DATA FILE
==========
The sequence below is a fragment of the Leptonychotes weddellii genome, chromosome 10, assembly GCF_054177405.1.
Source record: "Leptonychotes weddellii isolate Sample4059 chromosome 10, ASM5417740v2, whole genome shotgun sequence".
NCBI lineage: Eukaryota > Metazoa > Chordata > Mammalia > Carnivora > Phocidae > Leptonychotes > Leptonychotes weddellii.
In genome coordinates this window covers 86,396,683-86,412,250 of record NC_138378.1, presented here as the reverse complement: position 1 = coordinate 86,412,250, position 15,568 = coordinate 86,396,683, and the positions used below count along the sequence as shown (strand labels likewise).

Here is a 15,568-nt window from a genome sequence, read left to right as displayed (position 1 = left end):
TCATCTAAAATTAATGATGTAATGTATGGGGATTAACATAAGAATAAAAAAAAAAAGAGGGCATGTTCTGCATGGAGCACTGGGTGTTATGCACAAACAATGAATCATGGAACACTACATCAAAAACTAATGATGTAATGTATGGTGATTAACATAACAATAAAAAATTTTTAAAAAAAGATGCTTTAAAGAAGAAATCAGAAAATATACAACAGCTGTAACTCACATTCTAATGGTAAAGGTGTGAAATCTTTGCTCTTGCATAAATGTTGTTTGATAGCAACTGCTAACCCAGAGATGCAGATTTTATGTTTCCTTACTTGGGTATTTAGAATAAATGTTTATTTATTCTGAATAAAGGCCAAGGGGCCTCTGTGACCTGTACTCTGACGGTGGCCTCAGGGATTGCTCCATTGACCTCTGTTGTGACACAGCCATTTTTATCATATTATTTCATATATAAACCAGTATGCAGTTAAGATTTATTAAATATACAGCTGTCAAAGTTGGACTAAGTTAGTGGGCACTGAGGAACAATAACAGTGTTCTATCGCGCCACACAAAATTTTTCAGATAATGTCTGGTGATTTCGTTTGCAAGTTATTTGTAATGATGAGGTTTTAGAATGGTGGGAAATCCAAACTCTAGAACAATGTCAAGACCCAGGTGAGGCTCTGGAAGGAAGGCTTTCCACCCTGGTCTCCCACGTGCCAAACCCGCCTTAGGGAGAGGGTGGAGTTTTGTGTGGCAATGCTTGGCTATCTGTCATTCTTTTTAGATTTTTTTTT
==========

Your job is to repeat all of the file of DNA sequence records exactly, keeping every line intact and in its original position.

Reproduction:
The sequence below is a fragment of the Leptonychotes weddellii genome, chromosome 10, assembly GCF_054177405.1.
Source record: "Leptonychotes weddellii isolate Sample4059 chromosome 10, ASM5417740v2, whole genome shotgun sequence".
NCBI lineage: Eukaryota > Metazoa > Chordata > Mammalia > Carnivora > Phocidae > Leptonychotes > Leptonychotes weddellii.
In genome coordinates this window covers 86,396,683-86,412,250 of record NC_138378.1, presented here as the reverse complement: position 1 = coordinate 86,412,250, position 15,568 = coordinate 86,396,683, and the positions used below count along the sequence as shown (strand labels likewise).

Here is a 15,568-nt window from a genome sequence, read left to right as displayed (position 1 = left end):
TCATCTAAAATTAATGATGTAATGTATGGGGATTAACATAAGAATAAAAAAAAAAAGAGGGCATGTTCTGCATGGAGCACTGGGTGTTATGCACAAACAATGAATCATGGAACACTACATCAAAAACTAATGATGTAATGTATGGTGATTAACATAACAATAAAAAATTTTTAAAAAAAGATGCTTTAAAGAAGAAATCAGAAAATATACAACAGCTGTAACTCACATTCTAATGGTAAAGGTGTGAAATCTTTGCTCTTGCATAAATGTTGTTTGATAGCAACTGCTAACCCAGAGATGCAGATTTTATGTTTCCTTACTTGGGTATTTAGAATAAATGTTTATTTATTCTGAATAAAGGCCAAGGGGCCTCTGTGACCTGTACTCTGACGGTGGCCTCAGGGATTGCTCCATTGACCTCTGTTGTGACACAGCCATTTTTATCATATTATTTCATATATAAACCAGTATGCAGTTAAGATTTATTAAATATACAGCTGTCAAAGTTGGACTAAGTTAGTGGGCACTGAGGAACAATAACAGTGTTCTATCGCGCCACACAAAATTTTTCAGATAATGTCTGGTGATTTCGTTTGCAAGTTATTTGTAATGATGAGGTTTTAGAATGGTGGGAAATCCAAACTCTAGAACAATGTCAAGACCCAGGTGAGGCTCTGGAAGGAAGGCTTTCCACCCTGGTCTCCCACGTGCCAAACCCGCCTTAGGGAGAGGGTGGAGTTTTGTGTGGCAATGCTTGGCTATCTGTCATTCTTTTTAGATTTTTTTTT